With 26 million daily match-ups worldwide on Tinder alone, the pursuit of being in a relationship can hardly be imagined without dating apps. If you’re struggling to find matches on dating apps and don’t usually land dates, it may be because you’ve raised your bar quite high. A recent study found that a majority of online daters are on a lookout for dates who are at least twenty-five per cent more attractive than they are.
In what may be a good explanation for all the turn downs and unanswered chats, Professor Elizabeth Bruch, who co- authored the study and is a sociologist at the University of Michigan, said, “I think a common complaint when people use online dating websites is that they feel like they never get any replies. This can be dispiriting. But even though the response rate is low, our analysis shows 21 per cent of people who engage in this aspirational behaviour do get replies from a mate who is ‘out of their league’ – so perseverance pays off.”
But how do you really measure these things – what are the variables that can give a number to attractiveness and define ‘out of the league?’ To put our worries to rest, Professor Bruch and his colleagues have developed a formula for the same.
In a first of its kind study, ‘leagues’ or the different classes of desirability – were identified and recognised in online dating platforms in four major US cities. The researchers formulated a ranking algorithm based on the number of messages a person receives and also the type of people (based on the hierarchy of desirability) who send out messages to the users, to rate the users’ attractiveness.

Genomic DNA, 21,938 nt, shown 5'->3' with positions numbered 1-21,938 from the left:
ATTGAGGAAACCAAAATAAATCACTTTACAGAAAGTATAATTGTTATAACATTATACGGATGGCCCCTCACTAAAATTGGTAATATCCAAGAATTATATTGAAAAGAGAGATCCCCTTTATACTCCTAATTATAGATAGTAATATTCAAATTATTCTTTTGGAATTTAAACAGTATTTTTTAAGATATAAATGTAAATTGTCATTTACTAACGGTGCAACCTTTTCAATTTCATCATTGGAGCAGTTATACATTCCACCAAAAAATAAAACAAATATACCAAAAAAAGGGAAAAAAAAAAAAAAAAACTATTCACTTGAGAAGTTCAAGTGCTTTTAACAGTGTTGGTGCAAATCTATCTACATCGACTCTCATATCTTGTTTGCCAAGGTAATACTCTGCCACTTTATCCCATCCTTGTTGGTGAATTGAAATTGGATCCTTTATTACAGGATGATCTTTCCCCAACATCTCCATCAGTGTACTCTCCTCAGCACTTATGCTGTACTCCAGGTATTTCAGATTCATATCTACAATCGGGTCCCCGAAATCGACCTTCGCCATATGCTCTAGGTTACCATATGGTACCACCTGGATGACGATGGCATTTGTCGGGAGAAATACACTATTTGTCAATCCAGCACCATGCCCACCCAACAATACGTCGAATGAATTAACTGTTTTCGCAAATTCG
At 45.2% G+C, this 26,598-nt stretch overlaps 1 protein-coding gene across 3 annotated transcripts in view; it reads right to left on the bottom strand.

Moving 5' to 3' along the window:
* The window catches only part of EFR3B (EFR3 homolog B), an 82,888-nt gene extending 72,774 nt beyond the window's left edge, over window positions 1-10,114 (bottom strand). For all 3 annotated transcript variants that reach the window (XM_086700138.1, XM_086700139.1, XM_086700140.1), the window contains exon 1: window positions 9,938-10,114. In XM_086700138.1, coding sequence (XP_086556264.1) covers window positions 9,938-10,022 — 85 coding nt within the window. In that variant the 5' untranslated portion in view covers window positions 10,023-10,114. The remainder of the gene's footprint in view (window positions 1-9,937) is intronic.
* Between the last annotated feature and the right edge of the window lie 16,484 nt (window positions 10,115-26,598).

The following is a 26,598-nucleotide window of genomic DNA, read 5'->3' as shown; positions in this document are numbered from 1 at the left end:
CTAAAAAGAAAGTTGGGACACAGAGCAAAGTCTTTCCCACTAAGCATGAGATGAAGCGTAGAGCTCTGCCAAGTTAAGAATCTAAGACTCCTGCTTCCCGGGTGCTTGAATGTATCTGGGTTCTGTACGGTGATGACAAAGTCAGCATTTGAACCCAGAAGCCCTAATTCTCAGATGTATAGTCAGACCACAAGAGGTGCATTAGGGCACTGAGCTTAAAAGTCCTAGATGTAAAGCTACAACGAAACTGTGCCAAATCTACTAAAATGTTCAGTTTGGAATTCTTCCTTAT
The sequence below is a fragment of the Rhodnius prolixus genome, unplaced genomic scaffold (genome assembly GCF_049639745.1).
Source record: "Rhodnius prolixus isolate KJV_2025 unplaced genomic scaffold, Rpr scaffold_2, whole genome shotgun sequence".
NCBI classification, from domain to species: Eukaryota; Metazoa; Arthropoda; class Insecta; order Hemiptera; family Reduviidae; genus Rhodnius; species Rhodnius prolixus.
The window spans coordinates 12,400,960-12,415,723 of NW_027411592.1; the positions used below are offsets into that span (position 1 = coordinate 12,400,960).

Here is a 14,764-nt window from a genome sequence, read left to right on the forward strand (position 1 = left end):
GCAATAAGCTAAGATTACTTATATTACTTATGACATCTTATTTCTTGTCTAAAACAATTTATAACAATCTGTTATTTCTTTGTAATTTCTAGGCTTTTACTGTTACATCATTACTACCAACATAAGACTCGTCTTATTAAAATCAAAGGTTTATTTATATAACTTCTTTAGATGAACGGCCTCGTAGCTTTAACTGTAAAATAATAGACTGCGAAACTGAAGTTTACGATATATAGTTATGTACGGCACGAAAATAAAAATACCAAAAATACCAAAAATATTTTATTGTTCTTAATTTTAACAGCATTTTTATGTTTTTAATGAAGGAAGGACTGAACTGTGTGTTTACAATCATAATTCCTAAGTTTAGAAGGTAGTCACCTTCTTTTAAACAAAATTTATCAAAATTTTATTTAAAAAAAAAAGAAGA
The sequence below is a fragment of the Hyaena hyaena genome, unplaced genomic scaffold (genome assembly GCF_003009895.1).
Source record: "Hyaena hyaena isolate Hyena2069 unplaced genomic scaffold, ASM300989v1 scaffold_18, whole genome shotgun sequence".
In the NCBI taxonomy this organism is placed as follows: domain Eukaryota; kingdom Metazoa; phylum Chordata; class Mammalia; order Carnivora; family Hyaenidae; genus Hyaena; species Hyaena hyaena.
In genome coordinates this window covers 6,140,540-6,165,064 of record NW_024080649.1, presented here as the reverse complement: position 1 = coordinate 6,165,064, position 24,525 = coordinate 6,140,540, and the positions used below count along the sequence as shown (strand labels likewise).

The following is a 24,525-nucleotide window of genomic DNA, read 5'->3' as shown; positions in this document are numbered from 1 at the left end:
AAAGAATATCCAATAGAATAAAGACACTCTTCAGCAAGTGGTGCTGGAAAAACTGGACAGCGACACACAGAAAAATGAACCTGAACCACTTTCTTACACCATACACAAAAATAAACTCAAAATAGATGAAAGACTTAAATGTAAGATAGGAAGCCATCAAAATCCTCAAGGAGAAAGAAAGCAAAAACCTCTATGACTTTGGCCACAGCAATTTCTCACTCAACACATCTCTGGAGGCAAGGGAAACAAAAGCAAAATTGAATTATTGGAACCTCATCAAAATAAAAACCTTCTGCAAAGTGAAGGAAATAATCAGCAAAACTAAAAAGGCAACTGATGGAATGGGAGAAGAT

Professor Mark Newman, who co-authored the paper, said, “Rather than relying on guesses about what people find attractive, this approach allows us to define desirability in terms of who is receiving the most attention and from whom.”
The researchers also observed that people behaved differently with different people. Often, the length and number of messages they send to people was based on how attractive the people who they were sending out the messages to were – with longer messages saved for top matches.
While older men came across as more attractive than younger men but only up to the age of 50, the case wasn’t so in the case of women. Women’s attractiveness, according to the study, declined with their age – from 18 to 60.
But Professor Bruch added what really needed to be mentioned – “There can be a lot of difference in terms of who is desirable to whom. Our scores reflect the overall desirability rankings given online dating site users’ diverse preferences. There may be sub-markets in which people who would not necessarily score as high by our measures could still have an awesome and fulfilling dating life. This is also just the first – and perhaps shallowest – phase of courtship.”
If we were to suggest, shed your inhibitions and still go for it if you want to. After all, as Professor Bruch said: “It is the shallowest phase of courtship.”